In order to avoid the differences length scale, double precision is used to avoid convergence error as was recommended [11,20]. Regarding the solver, a pressure-velocity coupling algorithm (Semi-Implicit Method For Pressure Linked) SIMPL is utilized to solve pressure gradient, incompressible flow and a viscous term as used previously [21]. In order to state the gradient of the cells variables the least squares cell base approach is selected for spatial discretization.

The convergence of the solution is assessed by using points monitoring, two points were used. They are located in the deformation zone for the velocity and temperature, while for the second model (VOF) model the point is located at the interface between the two phases. Essentially those locations represent the interested area and were monitored throughout the solution until the difference reach less than 0.05% per iteration for any particular variables that specified.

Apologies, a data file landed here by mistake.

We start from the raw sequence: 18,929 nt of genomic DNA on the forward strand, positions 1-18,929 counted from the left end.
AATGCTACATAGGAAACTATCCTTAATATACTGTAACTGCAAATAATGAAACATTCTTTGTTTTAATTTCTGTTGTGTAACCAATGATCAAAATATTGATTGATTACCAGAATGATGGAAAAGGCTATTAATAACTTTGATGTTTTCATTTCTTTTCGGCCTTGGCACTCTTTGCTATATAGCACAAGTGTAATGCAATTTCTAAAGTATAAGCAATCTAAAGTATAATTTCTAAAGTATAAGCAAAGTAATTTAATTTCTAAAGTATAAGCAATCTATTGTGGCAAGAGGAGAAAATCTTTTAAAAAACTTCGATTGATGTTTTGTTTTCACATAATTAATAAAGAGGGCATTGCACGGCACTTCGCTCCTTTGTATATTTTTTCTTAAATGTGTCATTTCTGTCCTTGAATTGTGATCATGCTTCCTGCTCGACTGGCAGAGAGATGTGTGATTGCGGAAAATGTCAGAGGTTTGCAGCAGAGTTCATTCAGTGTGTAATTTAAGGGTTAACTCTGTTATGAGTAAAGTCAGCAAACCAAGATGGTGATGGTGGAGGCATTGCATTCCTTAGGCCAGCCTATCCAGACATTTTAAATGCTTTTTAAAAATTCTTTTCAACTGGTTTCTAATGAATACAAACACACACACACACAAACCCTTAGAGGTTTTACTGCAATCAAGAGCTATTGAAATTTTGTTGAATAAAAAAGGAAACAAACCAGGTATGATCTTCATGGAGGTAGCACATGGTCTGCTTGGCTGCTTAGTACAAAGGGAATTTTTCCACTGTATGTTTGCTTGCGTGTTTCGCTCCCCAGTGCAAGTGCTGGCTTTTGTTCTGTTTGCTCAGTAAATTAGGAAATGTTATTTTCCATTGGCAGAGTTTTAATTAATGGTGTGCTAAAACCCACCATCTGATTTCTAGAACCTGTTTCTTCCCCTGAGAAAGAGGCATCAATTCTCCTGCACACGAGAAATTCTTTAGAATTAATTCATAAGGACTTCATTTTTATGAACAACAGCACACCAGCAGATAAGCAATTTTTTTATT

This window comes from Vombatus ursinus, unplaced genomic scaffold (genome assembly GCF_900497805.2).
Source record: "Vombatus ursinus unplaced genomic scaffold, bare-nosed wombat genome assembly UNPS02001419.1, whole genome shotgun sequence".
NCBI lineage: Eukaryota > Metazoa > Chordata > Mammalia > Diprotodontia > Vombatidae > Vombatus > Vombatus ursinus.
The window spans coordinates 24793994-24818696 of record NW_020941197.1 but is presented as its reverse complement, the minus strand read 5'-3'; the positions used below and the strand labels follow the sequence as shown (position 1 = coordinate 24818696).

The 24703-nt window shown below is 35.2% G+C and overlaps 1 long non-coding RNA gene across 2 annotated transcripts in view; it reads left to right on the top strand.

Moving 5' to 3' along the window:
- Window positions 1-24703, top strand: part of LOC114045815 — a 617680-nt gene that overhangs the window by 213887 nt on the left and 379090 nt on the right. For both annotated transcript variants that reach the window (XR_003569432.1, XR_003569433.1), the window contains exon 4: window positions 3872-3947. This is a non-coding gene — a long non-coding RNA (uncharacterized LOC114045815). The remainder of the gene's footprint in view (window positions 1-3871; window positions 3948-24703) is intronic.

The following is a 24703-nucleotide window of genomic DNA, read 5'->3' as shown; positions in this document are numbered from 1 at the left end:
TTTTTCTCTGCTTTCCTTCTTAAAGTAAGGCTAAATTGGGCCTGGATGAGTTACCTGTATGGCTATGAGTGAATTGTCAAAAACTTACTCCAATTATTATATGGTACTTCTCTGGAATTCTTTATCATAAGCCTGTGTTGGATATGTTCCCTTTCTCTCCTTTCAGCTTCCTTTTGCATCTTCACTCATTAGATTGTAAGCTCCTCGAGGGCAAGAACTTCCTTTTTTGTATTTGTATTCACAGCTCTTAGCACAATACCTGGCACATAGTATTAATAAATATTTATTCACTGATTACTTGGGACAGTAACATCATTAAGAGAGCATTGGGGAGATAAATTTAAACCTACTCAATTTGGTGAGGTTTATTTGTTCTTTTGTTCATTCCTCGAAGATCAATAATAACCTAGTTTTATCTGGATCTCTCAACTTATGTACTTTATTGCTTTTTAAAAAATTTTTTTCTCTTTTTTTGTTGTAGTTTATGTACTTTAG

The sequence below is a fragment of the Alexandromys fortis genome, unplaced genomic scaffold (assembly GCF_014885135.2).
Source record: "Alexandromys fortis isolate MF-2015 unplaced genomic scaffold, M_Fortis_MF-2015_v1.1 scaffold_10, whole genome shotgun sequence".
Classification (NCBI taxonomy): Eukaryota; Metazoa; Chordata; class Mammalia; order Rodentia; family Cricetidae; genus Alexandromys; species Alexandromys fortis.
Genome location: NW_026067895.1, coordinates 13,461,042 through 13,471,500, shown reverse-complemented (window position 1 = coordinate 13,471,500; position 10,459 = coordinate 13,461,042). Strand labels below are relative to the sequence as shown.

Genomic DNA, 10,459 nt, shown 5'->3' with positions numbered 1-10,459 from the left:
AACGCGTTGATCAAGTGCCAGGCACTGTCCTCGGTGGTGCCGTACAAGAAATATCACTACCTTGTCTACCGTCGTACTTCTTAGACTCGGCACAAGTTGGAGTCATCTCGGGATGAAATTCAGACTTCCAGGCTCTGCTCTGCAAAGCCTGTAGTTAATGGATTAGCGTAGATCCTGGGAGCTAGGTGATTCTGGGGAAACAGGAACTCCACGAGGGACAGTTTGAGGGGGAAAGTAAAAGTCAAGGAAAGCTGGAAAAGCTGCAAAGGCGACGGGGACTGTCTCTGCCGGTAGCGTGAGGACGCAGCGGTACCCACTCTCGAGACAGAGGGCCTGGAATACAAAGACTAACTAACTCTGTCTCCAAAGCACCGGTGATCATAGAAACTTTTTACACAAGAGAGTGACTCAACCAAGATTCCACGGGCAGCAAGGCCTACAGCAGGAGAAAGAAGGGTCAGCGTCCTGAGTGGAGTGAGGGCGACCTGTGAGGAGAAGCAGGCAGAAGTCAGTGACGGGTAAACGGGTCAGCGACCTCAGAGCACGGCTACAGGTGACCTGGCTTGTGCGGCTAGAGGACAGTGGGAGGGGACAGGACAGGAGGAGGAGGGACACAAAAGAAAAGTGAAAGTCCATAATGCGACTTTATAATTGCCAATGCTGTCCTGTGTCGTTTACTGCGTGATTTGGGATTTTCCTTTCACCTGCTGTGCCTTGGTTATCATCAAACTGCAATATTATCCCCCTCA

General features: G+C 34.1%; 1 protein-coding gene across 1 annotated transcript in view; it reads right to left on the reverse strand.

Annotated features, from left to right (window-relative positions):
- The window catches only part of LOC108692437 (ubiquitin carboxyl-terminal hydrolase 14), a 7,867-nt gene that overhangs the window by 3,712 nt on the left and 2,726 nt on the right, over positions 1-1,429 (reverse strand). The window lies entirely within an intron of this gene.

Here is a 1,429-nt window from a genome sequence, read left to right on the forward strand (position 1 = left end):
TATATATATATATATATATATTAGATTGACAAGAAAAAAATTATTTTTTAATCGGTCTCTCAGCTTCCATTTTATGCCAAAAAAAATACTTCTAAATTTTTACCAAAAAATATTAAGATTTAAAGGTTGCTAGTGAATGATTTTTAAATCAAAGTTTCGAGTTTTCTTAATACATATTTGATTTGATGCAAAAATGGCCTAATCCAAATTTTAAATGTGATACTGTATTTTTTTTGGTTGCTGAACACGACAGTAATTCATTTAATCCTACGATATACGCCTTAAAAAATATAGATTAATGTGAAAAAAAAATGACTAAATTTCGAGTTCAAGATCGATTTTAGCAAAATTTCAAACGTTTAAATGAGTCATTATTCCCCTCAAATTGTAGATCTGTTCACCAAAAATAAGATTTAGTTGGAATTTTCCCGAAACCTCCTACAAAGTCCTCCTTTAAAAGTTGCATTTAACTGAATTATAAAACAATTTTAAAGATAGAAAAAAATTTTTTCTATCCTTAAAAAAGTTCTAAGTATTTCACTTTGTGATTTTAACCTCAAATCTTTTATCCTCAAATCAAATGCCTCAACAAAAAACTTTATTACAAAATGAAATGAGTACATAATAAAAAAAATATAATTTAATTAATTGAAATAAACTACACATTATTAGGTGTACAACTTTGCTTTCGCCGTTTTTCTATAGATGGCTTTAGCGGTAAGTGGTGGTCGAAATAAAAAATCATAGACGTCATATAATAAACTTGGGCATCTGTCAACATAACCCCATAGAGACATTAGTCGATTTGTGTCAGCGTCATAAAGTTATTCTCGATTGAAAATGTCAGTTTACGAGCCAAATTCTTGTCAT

The blocking strategy is used for generating the mesh with ICEM software. The hexahedral cell shape is used for the two models. The total numbers of the first model are 1,350,000cells. While for the model two is 2,350,000cells. It is worth to mention that the study maintained fine mesh near the deformation zone and the interface with a minimum cell size of 0.2mm and the average aspect ratio for both models is kept below 7 as recommended by [20,22].


In this study, two geometries of the computational domain of the FSW models were used, both of there were rectangular cuboid. The model parts of model 1consist of a welding work-piece, tool and a backing plate. While model 2 tool includes air domain and neglected the backing plate. The dimensions of both models are shown in Table 1; while, Figs. 1 and 2 represent the geometries that were used for both models.

Table 1.

Explanation of the dimensions of the model.